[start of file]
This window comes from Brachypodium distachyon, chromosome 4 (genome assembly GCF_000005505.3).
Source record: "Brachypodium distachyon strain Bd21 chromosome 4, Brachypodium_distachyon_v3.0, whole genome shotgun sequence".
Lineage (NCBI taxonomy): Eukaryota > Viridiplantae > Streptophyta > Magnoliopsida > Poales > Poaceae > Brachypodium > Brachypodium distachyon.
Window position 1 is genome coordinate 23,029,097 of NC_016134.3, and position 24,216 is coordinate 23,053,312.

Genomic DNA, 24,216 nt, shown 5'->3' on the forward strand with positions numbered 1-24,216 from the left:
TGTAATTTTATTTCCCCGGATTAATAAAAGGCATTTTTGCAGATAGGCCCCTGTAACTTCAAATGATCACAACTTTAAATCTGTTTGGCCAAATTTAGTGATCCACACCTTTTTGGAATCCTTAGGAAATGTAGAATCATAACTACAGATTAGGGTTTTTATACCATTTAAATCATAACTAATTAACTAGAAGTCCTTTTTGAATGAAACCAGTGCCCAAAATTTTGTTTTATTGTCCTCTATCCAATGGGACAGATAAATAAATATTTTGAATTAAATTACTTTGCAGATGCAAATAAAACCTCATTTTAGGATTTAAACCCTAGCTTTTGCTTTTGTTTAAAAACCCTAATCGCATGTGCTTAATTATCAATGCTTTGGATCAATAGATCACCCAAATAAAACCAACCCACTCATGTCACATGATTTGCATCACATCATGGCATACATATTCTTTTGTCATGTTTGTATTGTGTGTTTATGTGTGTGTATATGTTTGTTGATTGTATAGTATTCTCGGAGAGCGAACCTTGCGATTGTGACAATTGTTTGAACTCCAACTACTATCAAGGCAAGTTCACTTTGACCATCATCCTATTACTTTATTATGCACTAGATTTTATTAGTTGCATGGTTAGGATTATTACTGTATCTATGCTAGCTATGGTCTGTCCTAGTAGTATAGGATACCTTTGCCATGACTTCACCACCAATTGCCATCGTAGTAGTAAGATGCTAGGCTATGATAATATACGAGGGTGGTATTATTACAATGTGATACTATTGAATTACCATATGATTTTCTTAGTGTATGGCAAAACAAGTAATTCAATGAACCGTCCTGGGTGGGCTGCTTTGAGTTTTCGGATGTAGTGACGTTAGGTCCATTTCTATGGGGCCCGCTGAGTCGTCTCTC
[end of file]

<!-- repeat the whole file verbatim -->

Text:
This window comes from Brachypodium distachyon, chromosome 4 (genome assembly GCF_000005505.3).
Source record: "Brachypodium distachyon strain Bd21 chromosome 4, Brachypodium_distachyon_v3.0, whole genome shotgun sequence".
Lineage (NCBI taxonomy): Eukaryota > Viridiplantae > Streptophyta > Magnoliopsida > Poales > Poaceae > Brachypodium > Brachypodium distachyon.
Window position 1 is genome coordinate 23,029,097 of NC_016134.3, and position 24,216 is coordinate 23,053,312.

Genomic DNA, 24,216 nt, shown 5'->3' on the forward strand with positions numbered 1-24,216 from the left:
TGTAATTTTATTTCCCCGGATTAATAAAAGGCATTTTTGCAGATAGGCCCCTGTAACTTCAAATGATCACAACTTTAAATCTGTTTGGCCAAATTTAGTGATCCACACCTTTTTGGAATCCTTAGGAAATGTAGAATCATAACTACAGATTAGGGTTTTTATACCATTTAAATCATAACTAATTAACTAGAAGTCCTTTTTGAATGAAACCAGTGCCCAAAATTTTGTTTTATTGTCCTCTATCCAATGGGACAGATAAATAAATATTTTGAATTAAATTACTTTGCAGATGCAAATAAAACCTCATTTTAGGATTTAAACCCTAGCTTTTGCTTTTGTTTAAAAACCCTAATCGCATGTGCTTAATTATCAATGCTTTGGATCAATAGATCACCCAAATAAAACCAACCCACTCATGTCACATGATTTGCATCACATCATGGCATACATATTCTTTTGTCATGTTTGTATTGTGTGTTTATGTGTGTGTATATGTTTGTTGATTGTATAGTATTCTCGGAGAGCGAACCTTGCGATTGTGACAATTGTTTGAACTCCAACTACTATCAAGGCAAGTTCACTTTGACCATCATCCTATTACTTTATTATGCACTAGATTTTATTAGTTGCATGGTTAGGATTATTACTGTATCTATGCTAGCTATGGTCTGTCCTAGTAGTATAGGATACCTTTGCCATGACTTCACCACCAATTGCCATCGTAGTAGTAAGATGCTAGGCTATGATAATATACGAGGGTGGTATTATTACAATGTGATACTATTGAATTACCATATGATTTTCTTAGTGTATGGCAAAACAAGTAATTCAATGAACCGTCCTGGGTGGGCTGCTTTGAGTTTTCGGATGTAGTGACGTTAGGTCCATTTCTATGGGGCCCGCTGAGTCGTCTCTC